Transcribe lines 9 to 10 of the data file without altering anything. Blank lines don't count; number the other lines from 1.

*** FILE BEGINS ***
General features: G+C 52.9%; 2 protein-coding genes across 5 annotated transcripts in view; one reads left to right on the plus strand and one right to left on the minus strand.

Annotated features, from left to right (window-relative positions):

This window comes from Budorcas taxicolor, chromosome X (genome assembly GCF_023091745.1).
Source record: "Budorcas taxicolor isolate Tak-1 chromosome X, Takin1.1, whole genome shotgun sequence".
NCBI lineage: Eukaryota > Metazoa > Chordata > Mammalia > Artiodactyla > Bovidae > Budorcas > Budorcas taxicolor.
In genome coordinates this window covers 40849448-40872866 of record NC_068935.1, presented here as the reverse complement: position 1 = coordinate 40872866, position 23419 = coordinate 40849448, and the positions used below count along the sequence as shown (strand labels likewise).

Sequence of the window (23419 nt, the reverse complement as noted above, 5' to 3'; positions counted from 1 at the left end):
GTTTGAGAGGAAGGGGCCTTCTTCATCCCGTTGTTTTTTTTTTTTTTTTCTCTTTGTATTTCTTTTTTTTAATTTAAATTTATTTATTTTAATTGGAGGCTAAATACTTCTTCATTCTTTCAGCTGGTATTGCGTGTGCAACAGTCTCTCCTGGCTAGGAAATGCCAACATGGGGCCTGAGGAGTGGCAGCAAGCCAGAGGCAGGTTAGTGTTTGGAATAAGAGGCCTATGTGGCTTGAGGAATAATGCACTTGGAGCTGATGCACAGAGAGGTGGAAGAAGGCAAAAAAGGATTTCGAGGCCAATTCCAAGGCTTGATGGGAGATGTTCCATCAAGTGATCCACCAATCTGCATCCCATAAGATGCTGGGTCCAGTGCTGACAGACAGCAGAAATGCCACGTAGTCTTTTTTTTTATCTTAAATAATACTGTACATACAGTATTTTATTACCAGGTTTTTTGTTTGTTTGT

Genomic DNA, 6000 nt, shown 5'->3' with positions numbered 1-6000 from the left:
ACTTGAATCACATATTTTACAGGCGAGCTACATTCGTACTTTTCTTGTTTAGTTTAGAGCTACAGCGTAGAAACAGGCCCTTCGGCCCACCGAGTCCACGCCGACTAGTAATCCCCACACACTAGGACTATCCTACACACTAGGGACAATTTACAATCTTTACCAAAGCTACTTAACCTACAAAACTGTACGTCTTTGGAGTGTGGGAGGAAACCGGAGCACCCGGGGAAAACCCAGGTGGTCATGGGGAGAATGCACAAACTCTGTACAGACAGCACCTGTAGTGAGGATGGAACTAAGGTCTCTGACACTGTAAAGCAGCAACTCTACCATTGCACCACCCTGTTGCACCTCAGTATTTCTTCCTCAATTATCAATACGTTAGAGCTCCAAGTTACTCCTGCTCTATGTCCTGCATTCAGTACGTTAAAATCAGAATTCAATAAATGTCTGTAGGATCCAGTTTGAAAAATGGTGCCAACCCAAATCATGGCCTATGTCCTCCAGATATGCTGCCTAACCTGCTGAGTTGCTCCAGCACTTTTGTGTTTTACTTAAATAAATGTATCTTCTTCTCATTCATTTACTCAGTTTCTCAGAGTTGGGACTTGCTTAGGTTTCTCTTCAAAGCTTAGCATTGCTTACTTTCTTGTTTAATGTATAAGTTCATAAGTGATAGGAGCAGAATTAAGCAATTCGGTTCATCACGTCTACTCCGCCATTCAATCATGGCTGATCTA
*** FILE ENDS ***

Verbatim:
Genomic DNA, 6000 nt, shown 5'->3' with positions numbered 1-6000 from the left:
ACTTGAATCACATATTTTACAGGCGAGCTACATTCGTACTTTTCTTGTTTAGTTTAGAGCTACAGCGTAGAAACAGGCCCTTCGGCCCACCGAGTCCACGCCGACTAGTAATCCCCACACACTAGGACTATCCTACACACTAGGGACAATTTACAATCTTTACCAAAGCTACTTAACCTACAAAACTGTACGTCTTTGGAGTGTGGGAGGAAACCGGAGCACCCGGGGAAAACCCAGGTGGTCATGGGGAGAATGCACAAACTCTGTACAGACAGCACCTGTAGTGAGGATGGAACTAAGGTCTCTGACACTGTAAAGCAGCAACTCTACCATTGCACCACCCTGTTGCACCTCAGTATTTCTTCCTCAATTATCAATACGTTAGAGCTCCAAGTTACTCCTGCTCTATGTCCTGCATTCAGTACGTTAAAATCAGAATTCAATAAATGTCTGTAGGATCCAGTTTGAAAAATGGTGCCAACCCAAATCATGGCCTATGTCCTCCAGATATGCTGCCTAACCTGCTGAGTTGCTCCAGCACTTTTGTGTTTTACTTAAATAAATGTATCTTCTTCTCATTCATTTACTCAGTTTCTCAGAGTTGGGACTTGCTTAGGTTTCTCTTCAAAGCTTAGCATTGCTTACTTTCTTGTTTAATGTATAAGTTCATAAGTGATAGGAGCAGAATTAAGCAATTCGGTTCATCACGTCTACTCCGCCATTCAATCATGGCTGATCTA